Speculation is growing that Nokia will enter the netbook market, following comments by CEO Olli-Pekka Kallasvuo, who said in an interview with Finnish TV that 'we are looking very actively at this opportunity'.
There have been rumors for months that Nokia would not want to miss out on a product category that is thriving in its traditional cellco channels, and which could be a good platform for boosting uptake of its web services.
The Finnish giant is said to be working on a cut-down, mobile web-optimized PC, based on the recently announced ARM multicore Sparrow processor, and incorporating elements of the existing N800 internet tablet, including its Maemo-based Linux software platform.
Such a device might not become real until early 2011, arguably missing the first boat for netbooks, though Nokia is likely to try to outdo the traditional PC-makers in terms of form factor and mobility, playing to its strengths and building on the N800 experience to create a new approach, as well as capitalizing on its vast scale and logistical strengths.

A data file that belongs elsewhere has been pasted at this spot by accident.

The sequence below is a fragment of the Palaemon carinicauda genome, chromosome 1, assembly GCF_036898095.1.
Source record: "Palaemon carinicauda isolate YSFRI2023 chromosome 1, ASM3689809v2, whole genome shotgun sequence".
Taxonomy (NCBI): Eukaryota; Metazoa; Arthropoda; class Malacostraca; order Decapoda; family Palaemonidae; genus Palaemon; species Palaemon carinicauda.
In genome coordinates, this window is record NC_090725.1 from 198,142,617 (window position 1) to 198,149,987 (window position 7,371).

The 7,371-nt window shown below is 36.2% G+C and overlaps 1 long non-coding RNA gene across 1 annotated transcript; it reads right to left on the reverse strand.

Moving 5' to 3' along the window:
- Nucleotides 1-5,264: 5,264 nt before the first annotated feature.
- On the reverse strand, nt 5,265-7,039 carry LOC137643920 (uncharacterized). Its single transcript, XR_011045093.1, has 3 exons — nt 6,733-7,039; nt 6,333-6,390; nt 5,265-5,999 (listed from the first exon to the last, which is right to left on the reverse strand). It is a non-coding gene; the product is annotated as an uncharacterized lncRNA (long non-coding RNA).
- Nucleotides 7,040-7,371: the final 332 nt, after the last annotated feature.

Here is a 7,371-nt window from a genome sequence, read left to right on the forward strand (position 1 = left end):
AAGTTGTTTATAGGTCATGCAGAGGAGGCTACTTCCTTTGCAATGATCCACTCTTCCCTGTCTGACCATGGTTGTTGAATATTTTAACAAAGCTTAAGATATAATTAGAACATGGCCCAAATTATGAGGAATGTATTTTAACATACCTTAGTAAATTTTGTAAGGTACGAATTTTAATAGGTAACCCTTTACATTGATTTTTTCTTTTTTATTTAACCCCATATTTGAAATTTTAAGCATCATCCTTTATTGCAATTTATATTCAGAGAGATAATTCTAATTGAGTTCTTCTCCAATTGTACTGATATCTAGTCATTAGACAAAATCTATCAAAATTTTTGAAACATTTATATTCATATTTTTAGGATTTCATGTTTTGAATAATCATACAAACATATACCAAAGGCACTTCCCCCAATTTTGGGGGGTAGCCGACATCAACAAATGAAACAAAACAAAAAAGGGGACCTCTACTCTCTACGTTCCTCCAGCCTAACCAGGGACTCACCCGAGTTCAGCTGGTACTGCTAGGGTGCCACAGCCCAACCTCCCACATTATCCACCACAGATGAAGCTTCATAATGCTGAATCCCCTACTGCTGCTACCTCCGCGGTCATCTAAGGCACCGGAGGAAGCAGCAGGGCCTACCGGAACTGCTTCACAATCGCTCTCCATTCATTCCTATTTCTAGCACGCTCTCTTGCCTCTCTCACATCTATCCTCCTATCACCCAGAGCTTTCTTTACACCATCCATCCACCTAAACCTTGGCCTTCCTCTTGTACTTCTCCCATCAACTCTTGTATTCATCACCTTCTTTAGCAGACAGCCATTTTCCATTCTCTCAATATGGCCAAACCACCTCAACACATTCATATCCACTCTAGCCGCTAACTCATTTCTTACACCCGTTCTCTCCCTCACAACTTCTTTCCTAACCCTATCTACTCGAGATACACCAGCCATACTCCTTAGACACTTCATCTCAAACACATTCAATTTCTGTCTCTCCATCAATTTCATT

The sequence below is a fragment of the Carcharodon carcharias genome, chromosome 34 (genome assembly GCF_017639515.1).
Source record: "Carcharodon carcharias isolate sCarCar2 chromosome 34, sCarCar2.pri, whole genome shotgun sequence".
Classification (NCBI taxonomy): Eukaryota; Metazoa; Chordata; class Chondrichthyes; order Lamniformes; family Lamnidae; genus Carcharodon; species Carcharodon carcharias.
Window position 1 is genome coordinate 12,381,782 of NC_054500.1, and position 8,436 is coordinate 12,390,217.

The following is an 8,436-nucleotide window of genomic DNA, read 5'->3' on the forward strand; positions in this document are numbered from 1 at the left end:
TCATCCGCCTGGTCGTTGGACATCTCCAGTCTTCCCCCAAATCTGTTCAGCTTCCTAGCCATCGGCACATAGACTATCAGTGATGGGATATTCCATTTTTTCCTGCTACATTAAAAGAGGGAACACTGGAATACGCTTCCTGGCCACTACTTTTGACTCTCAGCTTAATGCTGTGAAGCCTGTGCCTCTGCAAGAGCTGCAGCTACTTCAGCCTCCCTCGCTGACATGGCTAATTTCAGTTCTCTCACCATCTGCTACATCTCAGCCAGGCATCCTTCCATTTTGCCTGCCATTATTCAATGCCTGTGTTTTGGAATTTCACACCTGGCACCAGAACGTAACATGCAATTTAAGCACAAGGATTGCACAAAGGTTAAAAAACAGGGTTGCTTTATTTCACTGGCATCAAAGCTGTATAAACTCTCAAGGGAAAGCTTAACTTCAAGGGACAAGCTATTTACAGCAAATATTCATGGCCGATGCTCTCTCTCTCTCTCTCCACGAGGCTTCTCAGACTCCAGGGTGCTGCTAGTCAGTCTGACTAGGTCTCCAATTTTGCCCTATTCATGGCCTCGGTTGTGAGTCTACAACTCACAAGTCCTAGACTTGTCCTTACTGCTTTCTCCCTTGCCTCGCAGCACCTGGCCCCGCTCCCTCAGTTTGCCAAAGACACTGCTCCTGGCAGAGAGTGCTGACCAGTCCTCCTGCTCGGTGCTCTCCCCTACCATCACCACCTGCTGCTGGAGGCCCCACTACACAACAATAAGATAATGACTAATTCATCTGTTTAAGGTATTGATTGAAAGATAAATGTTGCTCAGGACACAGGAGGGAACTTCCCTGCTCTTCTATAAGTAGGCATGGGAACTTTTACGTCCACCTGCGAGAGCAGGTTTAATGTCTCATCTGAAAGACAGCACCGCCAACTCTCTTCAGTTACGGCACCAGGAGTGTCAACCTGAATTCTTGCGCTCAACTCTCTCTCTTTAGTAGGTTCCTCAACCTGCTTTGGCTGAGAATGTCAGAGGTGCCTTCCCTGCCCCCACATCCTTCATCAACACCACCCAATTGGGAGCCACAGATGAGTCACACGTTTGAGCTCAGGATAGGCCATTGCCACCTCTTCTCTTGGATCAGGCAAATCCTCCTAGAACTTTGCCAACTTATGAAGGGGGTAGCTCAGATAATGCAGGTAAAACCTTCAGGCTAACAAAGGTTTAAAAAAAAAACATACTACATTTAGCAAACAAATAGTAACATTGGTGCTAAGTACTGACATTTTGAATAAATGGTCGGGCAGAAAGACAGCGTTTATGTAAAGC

Already, leaked features of the supposed prototype, nicknamed Nokia Sparrow, include a multi-slide keyboard with different layouts, automatically revealed as the device is moved in different directions; and a multidirectional display, similar to the tilting display of the N97 smartphone.
A transparent widget-based interface is also being developed, according to Unwiredview.com, with each service having its own semi-transparent widget.
This backs up Kallasvuo's statements in Barcelona that Nokia would expand the definition of the smartphone 'into categories and form factors that have not yet been explored'.
The use of an ARM-based chip will disappoint Intel, whose main entry point into Nokia's huge chip purchasing program could be netbooks - it has so far worked with the phone giant only on the now defunct Wimax version of the N800.